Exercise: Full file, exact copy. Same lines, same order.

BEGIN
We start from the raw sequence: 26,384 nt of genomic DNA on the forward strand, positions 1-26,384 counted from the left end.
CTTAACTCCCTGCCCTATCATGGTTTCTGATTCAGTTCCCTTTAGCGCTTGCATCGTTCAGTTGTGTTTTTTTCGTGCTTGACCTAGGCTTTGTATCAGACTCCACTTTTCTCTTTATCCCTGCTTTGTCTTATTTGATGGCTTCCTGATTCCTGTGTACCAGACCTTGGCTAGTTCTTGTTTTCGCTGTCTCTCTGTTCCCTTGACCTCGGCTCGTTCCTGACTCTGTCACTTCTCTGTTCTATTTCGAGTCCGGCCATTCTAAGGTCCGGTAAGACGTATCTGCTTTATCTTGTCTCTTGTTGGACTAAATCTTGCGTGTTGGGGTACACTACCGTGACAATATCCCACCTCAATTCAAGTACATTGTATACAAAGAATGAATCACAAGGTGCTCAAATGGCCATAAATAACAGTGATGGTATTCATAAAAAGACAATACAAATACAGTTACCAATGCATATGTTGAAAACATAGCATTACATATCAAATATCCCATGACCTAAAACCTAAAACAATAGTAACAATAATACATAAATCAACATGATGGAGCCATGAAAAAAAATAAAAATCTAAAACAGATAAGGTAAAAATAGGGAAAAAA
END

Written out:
We start from the raw sequence: 26,384 nt of genomic DNA on the forward strand, positions 1-26,384 counted from the left end.
CTTAACTCCCTGCCCTATCATGGTTTCTGATTCAGTTCCCTTTAGCGCTTGCATCGTTCAGTTGTGTTTTTTTCGTGCTTGACCTAGGCTTTGTATCAGACTCCACTTTTCTCTTTATCCCTGCTTTGTCTTATTTGATGGCTTCCTGATTCCTGTGTACCAGACCTTGGCTAGTTCTTGTTTTCGCTGTCTCTCTGTTCCCTTGACCTCGGCTCGTTCCTGACTCTGTCACTTCTCTGTTCTATTTCGAGTCCGGCCATTCTAAGGTCCGGTAAGACGTATCTGCTTTATCTTGTCTCTTGTTGGACTAAATCTTGCGTGTTGGGGTACACTACCGTGACAATATCCCACCTCAATTCAAGTACATTGTATACAAAGAATGAATCACAAGGTGCTCAAATGGCCATAAATAACAGTGATGGTATTCATAAAAAGACAATACAAATACAGTTACCAATGCATATGTTGAAAACATAGCATTACATATCAAATATCCCATGACCTAAAACCTAAAACAATAGTAACAATAATACATAAATCAACATGATGGAGCCATGAAAAAAAATAAAAATCTAAAACAGATAAGGTAAAAATAGGGAAAAAA